Pimp My Ride


I love Nigerians. Nigerians are a set of people that can adapt to any situation and can find happiness in any instance. We know how to make the best of any situation and squeeze out something good for ourselves.

I recently took a ride in a keke to the office and I was amazed at everything this guy did to his ride. For non-Nigerians, a keke is a tricycle fashioned into a form of vehicle.

Although I have seen many attempts at pimping a keke, I just felt compelled to talk about this particular one. From my discussions with the keke rider, I deduced he is a graduate and for lack of something better to do, he decided to get a keke and transport passengers from one point to another.

In the keke, there were two sets of table fans hanging from the rail at the back of the driver, pointing directly to the passenger seat. There was a music player blaring cool music all through the ride; the seats were comfy as a layer of soft, cushiony material had been added to give extra comfort.

You could see this guy was thinking about the comfort of his passengers. The only thing missing was the cool blow of an AC which the natural air took care of (and there are fans in the absence of natural air). He had leather like curtains hanging from the door frame and you could pull it back or let it loose as you so desired.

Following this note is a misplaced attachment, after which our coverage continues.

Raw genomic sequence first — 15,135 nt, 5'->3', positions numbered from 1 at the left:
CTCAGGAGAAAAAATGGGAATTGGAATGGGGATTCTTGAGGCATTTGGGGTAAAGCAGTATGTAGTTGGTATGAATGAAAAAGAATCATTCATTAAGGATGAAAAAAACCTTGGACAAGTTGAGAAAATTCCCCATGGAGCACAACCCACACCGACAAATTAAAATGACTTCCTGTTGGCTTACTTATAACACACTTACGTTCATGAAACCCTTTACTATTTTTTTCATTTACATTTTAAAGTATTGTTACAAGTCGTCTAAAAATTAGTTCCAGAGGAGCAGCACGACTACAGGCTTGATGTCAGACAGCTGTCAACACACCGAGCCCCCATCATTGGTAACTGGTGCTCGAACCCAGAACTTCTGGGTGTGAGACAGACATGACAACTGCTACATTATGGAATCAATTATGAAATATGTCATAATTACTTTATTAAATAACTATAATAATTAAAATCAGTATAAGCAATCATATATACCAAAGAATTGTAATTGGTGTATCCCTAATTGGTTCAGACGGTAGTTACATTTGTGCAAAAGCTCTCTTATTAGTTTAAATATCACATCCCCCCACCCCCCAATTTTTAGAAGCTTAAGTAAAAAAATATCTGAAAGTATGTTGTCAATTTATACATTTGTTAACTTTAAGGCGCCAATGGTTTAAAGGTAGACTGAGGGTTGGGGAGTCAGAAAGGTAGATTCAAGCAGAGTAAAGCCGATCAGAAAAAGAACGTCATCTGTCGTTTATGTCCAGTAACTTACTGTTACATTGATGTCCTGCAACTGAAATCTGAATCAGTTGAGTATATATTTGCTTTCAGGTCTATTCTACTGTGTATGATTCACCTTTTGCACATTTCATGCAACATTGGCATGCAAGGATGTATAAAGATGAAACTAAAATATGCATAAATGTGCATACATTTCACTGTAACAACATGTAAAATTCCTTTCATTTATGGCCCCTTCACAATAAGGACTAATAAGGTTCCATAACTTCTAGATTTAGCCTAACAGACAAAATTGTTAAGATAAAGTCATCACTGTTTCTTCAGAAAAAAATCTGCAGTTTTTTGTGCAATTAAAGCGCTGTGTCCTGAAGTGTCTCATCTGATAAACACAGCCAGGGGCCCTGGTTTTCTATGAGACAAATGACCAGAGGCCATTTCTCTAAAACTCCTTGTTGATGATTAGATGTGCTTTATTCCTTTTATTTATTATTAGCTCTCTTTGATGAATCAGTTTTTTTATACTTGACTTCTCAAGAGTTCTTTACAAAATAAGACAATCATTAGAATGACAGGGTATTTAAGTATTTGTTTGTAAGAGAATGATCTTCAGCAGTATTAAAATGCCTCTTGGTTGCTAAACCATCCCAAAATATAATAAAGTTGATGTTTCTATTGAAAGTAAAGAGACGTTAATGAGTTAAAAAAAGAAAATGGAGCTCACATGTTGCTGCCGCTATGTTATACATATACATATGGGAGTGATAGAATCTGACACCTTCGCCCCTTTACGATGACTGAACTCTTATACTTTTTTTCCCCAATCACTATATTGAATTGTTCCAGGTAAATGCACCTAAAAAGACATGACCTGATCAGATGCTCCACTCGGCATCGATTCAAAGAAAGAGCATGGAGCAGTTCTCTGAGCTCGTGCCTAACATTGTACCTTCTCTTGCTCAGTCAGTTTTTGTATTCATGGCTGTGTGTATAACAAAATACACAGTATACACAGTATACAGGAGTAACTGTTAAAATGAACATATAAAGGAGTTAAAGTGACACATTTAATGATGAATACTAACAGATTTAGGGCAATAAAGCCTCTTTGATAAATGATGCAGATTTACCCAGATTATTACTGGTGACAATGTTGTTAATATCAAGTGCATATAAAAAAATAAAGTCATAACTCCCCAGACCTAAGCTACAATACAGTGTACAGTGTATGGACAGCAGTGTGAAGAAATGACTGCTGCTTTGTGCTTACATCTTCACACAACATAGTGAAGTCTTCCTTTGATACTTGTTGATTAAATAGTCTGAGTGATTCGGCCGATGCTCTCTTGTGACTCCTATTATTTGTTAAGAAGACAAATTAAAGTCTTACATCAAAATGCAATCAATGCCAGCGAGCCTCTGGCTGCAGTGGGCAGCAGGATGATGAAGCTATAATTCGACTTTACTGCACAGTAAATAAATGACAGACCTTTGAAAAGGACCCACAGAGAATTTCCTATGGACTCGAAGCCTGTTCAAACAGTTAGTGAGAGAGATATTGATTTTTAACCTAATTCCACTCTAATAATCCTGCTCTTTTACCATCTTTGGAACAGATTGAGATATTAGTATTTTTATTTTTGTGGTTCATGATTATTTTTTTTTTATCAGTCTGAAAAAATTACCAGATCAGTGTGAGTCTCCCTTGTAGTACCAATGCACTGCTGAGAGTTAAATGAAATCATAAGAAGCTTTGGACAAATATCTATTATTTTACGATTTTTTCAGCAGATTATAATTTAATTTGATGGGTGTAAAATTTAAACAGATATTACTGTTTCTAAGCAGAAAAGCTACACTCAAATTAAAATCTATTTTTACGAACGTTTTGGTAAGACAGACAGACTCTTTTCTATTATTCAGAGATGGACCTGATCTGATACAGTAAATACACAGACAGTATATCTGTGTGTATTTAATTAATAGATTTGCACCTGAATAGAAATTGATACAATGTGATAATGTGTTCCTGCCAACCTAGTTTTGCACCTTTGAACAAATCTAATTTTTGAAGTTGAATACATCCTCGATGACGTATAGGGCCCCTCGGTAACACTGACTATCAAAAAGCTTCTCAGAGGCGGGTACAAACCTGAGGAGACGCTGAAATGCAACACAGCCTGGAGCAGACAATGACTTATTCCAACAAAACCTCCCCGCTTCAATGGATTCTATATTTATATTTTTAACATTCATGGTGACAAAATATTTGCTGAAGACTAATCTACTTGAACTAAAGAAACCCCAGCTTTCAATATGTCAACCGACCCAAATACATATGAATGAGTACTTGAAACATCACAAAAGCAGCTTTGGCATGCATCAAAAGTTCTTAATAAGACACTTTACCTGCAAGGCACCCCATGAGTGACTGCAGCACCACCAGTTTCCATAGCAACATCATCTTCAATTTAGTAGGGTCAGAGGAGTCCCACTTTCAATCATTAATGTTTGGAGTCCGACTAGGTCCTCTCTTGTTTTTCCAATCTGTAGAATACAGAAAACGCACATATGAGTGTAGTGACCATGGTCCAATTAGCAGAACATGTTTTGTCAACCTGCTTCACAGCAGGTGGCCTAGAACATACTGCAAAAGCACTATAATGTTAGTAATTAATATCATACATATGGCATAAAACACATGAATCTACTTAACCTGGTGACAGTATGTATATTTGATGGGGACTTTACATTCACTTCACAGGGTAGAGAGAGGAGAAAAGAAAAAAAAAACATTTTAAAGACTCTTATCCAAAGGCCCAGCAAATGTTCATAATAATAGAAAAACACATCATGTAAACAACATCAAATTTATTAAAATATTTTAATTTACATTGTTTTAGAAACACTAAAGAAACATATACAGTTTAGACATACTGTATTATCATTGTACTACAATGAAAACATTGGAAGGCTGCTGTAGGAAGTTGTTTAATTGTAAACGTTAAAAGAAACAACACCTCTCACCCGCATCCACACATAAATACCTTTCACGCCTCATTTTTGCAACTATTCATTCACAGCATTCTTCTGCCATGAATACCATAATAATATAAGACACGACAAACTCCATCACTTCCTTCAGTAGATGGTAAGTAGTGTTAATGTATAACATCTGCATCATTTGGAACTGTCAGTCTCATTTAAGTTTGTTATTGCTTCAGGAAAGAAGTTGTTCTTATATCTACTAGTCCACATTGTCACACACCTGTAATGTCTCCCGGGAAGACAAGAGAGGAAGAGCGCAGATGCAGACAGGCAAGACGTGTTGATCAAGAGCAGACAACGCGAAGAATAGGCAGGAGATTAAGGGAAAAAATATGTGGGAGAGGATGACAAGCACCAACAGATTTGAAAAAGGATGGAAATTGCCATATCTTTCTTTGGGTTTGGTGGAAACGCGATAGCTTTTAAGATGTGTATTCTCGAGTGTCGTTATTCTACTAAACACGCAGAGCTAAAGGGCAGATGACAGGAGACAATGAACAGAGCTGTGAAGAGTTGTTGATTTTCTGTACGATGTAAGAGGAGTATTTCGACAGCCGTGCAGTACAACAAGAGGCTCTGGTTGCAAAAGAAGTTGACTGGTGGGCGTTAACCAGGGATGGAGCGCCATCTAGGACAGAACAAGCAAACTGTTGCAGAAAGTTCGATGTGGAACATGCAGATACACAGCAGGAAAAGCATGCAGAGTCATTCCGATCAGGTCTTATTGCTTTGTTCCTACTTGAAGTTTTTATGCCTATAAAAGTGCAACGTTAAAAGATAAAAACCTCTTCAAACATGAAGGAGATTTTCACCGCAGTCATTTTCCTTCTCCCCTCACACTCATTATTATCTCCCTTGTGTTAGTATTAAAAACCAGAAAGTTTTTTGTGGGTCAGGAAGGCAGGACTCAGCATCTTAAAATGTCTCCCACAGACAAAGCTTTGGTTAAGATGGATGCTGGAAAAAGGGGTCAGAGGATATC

He successfully created the illusion of a cool ride, with the music playing, the fan blowing hot air away and the almost dark interior. You’ll almost feel like you are riding in a Rolls Royce (i.e. if you close your eyes and picture yourself in one) with the top down, music blaring from the speakers and the cool breeze blowing your hair (you have to concentrate very hard though, we all know a ride in a keke is far different from the one in a Rolls).

Before I knew it, I asked to take a picture of his ride and I collected his number for future purposes (wink). I don’t have a Rolls Royce yet, so I might as well go for the next best thing; ‘Keke Rolls’ (don’t blame me, I like better thing).

Anyway, I could see myself taking another ride in his keke, which means he successfully achieved his aim; “to get ‘em customers and to keep ‘em”. He definitely got me.


2 thoughts on “Pimp My Ride

  1. Maggie, how then shall we thrive ?
    If we fail to strive
    No sweat, no sweet
    No pain, no gain
    So they say
    I salute the courage of Nigerians in the face of adversity
    I hope we never cease trying till we find our heaven of serenity and tranquility ………….

    ………… Glad that you’re observant enough to notice the struggles of the lower-class
    Grace to you for tis beautiful piece, if you keep up the struggle like the Nigerian in your story, you will smile at last


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